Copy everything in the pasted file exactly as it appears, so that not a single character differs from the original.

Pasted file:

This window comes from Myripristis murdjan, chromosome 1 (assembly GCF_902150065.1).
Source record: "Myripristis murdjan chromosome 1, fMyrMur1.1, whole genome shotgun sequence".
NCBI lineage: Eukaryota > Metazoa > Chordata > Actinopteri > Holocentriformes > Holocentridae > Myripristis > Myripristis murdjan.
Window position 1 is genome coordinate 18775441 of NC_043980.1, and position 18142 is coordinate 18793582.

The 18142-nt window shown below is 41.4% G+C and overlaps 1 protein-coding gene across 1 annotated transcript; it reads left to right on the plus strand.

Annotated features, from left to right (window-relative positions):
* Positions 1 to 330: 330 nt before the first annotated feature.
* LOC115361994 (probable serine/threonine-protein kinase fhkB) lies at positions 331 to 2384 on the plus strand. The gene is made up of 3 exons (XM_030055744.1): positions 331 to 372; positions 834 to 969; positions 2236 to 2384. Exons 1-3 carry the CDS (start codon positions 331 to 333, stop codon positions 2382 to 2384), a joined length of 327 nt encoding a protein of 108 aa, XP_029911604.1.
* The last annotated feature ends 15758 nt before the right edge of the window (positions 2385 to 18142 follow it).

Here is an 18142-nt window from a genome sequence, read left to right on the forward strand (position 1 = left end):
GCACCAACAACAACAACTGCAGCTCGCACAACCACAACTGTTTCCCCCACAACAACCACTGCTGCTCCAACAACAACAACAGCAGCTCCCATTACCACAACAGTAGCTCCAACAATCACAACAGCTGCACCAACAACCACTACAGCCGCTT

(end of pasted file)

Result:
This window comes from Myripristis murdjan, chromosome 1 (assembly GCF_902150065.1).
Source record: "Myripristis murdjan chromosome 1, fMyrMur1.1, whole genome shotgun sequence".
NCBI lineage: Eukaryota > Metazoa > Chordata > Actinopteri > Holocentriformes > Holocentridae > Myripristis > Myripristis murdjan.
Window position 1 is genome coordinate 18775441 of NC_043980.1, and position 18142 is coordinate 18793582.

The 18142-nt window shown below is 41.4% G+C and overlaps 1 protein-coding gene across 1 annotated transcript; it reads left to right on the plus strand.

Annotated features, from left to right (window-relative positions):
* Positions 1 to 330: 330 nt before the first annotated feature.
* LOC115361994 (probable serine/threonine-protein kinase fhkB) lies at positions 331 to 2384 on the plus strand. The gene is made up of 3 exons (XM_030055744.1): positions 331 to 372; positions 834 to 969; positions 2236 to 2384. Exons 1-3 carry the CDS (start codon positions 331 to 333, stop codon positions 2382 to 2384), a joined length of 327 nt encoding a protein of 108 aa, XP_029911604.1.
* The last annotated feature ends 15758 nt before the right edge of the window (positions 2385 to 18142 follow it).

Here is an 18142-nt window from a genome sequence, read left to right on the forward strand (position 1 = left end):
GCACCAACAACAACAACTGCAGCTCGCACAACCACAACTGTTTCCCCCACAACAACCACTGCTGCTCCAACAACAACAACAGCAGCTCCCATTACCACAACAGTAGCTCCAACAATCACAACAGCTGCACCAACAACCACTACAGCCGCTT